const post = {
    id: 1,
    title: 'Voluptate occaecat',
    body: 'Elit eu ullamco sit elit magna id incididunt culpa.',
    comments: [
        {
            id: 1,
            body: 'Incididunt elit magna ipsum adipisicing nisi eu.'
        },
        {
            id: 2,
            body: 'Et voluptate occaecat esse esse nisi eu ullamco duis nisi sint aliquip.'
        },
        {
            id: 3,
            body: 'Deserunt ullamco aliquip veniam quis duis sunt.'
        },
    ]
}

const { title, comments: [comment1, comment2] } = post

console.log(title, comment1.body, comment2.body)

Here, we are destructuring arrays while we are destructuring the object. We are creating 2 variables from the array "comments" comment1 and comment2 while we are destructuring the post object.

Returning Objects From Function

const getProduct = () => ({
    id: 1,
    name: 'Wildcraft Bag',
    price: 1200,
    color: 'Red'
})

const { id, price, color } = getProduct()

console.log(id, price, color)

Nothing to flex here, simply an object is returned from a function named getProduct() and we are destructuring it.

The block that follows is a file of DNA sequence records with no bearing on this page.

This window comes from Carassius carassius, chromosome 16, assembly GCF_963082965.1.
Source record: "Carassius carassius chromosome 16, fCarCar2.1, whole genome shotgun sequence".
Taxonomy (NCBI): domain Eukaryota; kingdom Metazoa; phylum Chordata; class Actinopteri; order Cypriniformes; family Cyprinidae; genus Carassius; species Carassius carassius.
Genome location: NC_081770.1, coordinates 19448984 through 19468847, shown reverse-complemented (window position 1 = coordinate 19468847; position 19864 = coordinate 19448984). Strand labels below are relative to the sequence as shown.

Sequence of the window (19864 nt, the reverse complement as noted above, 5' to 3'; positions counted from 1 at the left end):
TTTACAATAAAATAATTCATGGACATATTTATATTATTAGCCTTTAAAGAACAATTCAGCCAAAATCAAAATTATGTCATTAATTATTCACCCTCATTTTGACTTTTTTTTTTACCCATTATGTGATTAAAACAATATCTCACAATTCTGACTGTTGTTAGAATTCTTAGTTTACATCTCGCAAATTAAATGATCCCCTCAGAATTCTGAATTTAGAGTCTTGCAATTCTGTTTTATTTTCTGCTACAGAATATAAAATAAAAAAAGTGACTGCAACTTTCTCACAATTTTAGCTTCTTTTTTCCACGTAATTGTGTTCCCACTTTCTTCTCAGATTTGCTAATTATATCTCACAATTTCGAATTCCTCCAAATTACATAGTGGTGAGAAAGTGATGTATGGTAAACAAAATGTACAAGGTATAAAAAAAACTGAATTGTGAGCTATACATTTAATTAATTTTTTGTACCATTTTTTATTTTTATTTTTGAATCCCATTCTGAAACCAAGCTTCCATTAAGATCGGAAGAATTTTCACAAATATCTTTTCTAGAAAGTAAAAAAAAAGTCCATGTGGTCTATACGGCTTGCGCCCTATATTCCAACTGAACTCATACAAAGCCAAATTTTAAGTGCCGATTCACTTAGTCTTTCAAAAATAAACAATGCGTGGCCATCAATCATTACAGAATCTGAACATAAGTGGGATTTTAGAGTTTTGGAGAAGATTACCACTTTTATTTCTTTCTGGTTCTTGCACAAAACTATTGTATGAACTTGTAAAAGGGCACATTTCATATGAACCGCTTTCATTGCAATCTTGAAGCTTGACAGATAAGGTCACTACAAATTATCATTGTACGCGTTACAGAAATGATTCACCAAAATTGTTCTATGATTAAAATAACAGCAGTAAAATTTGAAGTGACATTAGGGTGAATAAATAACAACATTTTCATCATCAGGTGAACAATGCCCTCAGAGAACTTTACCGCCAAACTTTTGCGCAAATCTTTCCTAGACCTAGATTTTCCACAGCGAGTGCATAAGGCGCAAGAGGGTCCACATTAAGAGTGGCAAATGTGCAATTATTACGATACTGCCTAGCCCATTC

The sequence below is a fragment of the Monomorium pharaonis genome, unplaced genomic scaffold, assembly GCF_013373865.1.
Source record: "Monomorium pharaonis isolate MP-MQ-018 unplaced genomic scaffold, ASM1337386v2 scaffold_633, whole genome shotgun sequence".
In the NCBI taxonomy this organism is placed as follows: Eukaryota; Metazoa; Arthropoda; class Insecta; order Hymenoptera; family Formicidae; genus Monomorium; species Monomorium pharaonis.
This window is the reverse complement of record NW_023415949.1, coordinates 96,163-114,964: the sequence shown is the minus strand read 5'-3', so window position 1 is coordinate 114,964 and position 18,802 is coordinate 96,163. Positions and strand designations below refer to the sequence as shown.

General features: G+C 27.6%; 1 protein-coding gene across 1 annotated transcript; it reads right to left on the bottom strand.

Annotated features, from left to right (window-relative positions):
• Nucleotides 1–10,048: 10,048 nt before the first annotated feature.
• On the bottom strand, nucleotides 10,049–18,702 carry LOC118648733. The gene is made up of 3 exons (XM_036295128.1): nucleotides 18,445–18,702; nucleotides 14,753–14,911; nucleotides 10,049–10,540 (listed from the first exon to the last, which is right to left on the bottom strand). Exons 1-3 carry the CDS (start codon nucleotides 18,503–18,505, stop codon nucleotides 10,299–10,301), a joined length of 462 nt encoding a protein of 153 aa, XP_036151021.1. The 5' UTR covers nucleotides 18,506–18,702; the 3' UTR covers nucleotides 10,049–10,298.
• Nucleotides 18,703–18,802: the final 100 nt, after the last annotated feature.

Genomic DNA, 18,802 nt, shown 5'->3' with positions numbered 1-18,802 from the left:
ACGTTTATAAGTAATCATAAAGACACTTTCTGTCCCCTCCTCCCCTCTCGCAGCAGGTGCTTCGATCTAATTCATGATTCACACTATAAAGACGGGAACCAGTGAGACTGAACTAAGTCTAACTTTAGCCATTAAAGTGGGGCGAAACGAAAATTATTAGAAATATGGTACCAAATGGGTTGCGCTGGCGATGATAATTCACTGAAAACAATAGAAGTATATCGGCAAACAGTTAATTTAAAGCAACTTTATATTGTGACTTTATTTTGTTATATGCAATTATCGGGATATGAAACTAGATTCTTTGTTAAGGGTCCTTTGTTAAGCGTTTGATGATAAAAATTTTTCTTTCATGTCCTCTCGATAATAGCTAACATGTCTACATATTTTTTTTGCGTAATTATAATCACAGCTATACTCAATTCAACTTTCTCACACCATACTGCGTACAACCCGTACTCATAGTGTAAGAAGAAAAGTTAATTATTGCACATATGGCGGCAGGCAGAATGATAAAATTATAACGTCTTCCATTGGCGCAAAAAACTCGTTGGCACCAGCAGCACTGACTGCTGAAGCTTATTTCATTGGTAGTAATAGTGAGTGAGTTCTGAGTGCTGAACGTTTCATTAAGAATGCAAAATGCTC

Passing Objects To Function

const setProduct = ({ id, name, price, color }) => console.log('Stored:', id, name, price, color)

const product = {
    id: 1,
    name: 'Woodland Shoes',
    price: 3000,
    color: 'Brown'
}

setProduct(product)

Now, this is different! Here, we are breaking out the object which is supplied to the setProduct() function within the function's parameter tray. This one looks cool and most of the framework uses this way, like in React we can see this in the component's props. The setProduct() function is accepting all the values of the product object except the id property (actually in real-world scenarios id is mostly auto-generated by the backend).

With Rest Parameter

const employee = {
    id: 1,
    name: 'Allen Green',
    job: 'Clerk',
    salary: 1200
}

const { id, name, ...others } = employee

console.log(id, name, others)   // 1 Allen Green { job: 'Clerk', salary: 1200 }

The formula of rest parameter can also be applied to object destructuring. Here, we are taking out only id and name properties while leaving all the remaining properties to "others" objects. For further reading refer Rest Parameter.

With Spread Operator

const employee = {
    id: 1,
    name: 'Allen Green',
    job: 'Clerk',
    salary: 1200,
    department: {
        id: 1,
        name: 'Accounts'
    }
}

const { name, department: { ...department } } = employee

console.log(employee.department === department)     // false

Here, we are using the spread operator to create department object but with a new reference while we are destructuring the employee object. It actually worked and we can compare the references, it will result as false. For further reading refer Spread Operator.


Zaki Mohammed
Zaki Mohammed
Learner, developer, coder and an exceptional omelet lover. Knows how to flip arrays or omelet or arrays of omelet.